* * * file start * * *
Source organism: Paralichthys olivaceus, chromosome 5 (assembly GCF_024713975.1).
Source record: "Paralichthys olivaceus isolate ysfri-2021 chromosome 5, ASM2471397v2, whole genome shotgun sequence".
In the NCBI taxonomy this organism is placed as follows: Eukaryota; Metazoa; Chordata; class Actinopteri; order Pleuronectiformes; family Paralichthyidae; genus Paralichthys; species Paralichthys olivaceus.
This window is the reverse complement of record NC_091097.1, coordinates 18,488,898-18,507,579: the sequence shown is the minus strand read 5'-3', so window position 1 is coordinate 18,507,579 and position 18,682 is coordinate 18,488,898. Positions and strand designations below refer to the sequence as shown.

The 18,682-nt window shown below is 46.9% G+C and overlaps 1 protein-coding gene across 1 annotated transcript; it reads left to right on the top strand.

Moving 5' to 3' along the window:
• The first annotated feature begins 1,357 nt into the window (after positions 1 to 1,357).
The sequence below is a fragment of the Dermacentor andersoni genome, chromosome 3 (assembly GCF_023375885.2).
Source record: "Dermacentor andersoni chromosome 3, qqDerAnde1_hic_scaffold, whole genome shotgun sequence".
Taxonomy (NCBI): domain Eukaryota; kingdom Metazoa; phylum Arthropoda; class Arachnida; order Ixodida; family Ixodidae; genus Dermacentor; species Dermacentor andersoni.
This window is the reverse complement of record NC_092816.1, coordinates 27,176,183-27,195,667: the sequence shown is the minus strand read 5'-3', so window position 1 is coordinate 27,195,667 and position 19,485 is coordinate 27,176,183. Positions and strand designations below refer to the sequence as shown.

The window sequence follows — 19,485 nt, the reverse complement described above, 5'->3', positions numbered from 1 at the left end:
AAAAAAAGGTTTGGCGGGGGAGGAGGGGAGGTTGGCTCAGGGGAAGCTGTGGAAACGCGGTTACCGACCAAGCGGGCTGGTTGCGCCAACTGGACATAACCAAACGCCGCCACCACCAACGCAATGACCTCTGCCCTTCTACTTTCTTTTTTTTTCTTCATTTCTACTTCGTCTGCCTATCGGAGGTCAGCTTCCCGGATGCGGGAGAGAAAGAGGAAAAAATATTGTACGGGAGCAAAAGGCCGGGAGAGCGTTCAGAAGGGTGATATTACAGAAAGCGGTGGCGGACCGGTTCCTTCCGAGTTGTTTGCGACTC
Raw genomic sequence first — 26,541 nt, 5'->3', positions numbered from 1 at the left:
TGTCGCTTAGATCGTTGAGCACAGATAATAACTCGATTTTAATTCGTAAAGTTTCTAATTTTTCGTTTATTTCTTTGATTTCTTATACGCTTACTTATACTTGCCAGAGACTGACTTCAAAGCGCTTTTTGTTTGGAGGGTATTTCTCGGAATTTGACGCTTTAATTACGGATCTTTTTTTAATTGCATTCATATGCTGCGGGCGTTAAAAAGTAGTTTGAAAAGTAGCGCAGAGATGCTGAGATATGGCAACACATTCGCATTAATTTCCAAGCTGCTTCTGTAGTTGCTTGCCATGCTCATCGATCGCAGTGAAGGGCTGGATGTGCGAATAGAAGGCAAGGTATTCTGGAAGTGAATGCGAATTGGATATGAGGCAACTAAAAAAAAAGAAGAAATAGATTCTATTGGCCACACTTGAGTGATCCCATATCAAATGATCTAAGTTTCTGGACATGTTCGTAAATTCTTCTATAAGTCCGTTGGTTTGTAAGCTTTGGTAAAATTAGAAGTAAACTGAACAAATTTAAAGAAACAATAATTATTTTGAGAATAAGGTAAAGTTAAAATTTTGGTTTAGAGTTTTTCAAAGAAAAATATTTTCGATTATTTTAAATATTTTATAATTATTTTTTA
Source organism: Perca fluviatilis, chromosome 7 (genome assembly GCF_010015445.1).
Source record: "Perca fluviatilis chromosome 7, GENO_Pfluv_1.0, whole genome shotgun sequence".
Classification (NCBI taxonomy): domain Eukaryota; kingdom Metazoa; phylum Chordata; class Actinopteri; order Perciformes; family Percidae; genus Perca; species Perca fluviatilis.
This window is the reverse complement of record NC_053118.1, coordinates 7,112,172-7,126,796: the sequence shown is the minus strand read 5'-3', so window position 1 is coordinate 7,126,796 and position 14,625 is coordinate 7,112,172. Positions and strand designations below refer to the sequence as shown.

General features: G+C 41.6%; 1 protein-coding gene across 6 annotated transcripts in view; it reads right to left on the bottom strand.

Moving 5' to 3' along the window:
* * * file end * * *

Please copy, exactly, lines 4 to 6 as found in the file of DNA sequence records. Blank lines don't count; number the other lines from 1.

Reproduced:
This window is the reverse complement of record NC_091097.1, coordinates 18,488,898-18,507,579: the sequence shown is the minus strand read 5'-3', so window position 1 is coordinate 18,507,579 and position 18,682 is coordinate 18,488,898. Positions and strand designations below refer to the sequence as shown.

The 18,682-nt window shown below is 46.9% G+C and overlaps 1 protein-coding gene across 1 annotated transcript; it reads left to right on the top strand.

Moving 5' to 3' along the window: